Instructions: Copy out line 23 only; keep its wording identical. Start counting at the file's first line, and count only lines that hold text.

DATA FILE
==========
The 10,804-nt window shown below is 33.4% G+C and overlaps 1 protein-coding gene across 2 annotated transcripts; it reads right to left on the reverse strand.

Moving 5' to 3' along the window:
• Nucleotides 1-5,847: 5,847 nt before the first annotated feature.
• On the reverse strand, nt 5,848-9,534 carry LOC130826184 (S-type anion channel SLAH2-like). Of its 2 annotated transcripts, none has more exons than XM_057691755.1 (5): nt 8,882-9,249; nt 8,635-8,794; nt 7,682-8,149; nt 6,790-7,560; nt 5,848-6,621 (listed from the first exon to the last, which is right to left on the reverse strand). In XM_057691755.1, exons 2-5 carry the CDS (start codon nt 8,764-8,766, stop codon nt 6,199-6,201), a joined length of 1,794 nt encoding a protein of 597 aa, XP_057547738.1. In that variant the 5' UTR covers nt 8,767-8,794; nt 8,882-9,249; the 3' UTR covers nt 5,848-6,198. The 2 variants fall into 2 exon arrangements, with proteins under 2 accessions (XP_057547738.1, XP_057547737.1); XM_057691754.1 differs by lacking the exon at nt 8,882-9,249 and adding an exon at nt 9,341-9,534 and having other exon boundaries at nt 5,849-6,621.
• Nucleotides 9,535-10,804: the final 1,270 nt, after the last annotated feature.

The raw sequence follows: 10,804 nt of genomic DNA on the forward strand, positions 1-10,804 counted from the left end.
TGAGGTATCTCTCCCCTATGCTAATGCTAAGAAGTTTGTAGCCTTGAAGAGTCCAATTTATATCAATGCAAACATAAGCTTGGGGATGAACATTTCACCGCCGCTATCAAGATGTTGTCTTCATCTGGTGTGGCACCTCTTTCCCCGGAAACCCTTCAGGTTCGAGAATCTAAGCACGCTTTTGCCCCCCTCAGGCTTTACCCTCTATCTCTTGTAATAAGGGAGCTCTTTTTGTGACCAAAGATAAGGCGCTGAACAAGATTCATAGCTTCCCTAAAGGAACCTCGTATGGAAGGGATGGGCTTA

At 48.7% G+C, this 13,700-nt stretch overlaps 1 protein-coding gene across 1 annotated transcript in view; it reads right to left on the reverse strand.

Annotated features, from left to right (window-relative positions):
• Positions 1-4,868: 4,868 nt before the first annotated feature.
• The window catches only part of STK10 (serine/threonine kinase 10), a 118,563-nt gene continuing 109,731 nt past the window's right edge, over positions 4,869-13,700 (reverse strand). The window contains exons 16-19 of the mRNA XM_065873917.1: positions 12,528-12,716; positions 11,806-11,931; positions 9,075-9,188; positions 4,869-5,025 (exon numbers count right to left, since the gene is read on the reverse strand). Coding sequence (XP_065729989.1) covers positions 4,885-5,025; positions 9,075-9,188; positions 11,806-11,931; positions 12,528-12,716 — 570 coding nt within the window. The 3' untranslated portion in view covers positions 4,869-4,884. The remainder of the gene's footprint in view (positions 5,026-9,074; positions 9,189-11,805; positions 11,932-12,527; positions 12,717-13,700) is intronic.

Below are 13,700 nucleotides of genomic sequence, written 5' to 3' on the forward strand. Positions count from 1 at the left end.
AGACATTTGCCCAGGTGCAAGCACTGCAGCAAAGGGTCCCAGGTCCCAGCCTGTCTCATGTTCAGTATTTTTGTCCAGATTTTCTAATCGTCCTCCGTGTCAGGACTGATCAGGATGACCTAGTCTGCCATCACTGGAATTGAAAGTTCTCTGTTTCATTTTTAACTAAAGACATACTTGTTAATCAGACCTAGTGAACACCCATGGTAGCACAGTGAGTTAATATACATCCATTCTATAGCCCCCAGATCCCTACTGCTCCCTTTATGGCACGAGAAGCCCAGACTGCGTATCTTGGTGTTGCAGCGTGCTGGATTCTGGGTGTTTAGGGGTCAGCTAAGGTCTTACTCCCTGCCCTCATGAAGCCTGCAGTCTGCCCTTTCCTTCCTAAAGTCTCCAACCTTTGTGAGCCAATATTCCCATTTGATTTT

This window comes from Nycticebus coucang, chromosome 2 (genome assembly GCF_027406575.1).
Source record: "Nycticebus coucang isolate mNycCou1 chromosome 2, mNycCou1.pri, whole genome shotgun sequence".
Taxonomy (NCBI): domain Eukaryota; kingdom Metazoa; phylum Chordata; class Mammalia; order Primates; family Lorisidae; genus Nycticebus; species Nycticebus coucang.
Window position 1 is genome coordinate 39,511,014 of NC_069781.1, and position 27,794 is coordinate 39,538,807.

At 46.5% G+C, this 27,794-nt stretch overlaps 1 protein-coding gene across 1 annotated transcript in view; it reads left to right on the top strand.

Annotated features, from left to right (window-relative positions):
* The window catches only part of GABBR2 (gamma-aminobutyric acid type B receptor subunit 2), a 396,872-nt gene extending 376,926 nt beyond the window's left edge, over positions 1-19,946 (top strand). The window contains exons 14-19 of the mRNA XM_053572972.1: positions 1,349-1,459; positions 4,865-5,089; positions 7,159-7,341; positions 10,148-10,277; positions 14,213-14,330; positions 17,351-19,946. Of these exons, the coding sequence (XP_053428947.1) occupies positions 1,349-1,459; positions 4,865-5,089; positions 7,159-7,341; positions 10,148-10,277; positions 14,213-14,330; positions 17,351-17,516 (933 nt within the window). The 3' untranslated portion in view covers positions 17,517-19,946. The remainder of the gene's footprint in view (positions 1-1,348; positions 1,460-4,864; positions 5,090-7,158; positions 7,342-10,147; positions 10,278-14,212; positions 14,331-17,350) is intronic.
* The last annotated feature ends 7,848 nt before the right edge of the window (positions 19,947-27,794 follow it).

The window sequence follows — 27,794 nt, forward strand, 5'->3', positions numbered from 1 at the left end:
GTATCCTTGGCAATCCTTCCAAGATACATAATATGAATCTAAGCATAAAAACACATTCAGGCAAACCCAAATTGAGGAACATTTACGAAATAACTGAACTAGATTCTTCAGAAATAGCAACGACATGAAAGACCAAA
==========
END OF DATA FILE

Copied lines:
GTATCCTTGGCAATCCTTCCAAGATACATAATATGAATCTAAGCATAAAAACACATTCAGGCAAACCCAAATTGAGGAACATTTACGAAATAACTGAACTAGATTCTTCAGAAATAGCAACGACATGAAAGACCAAA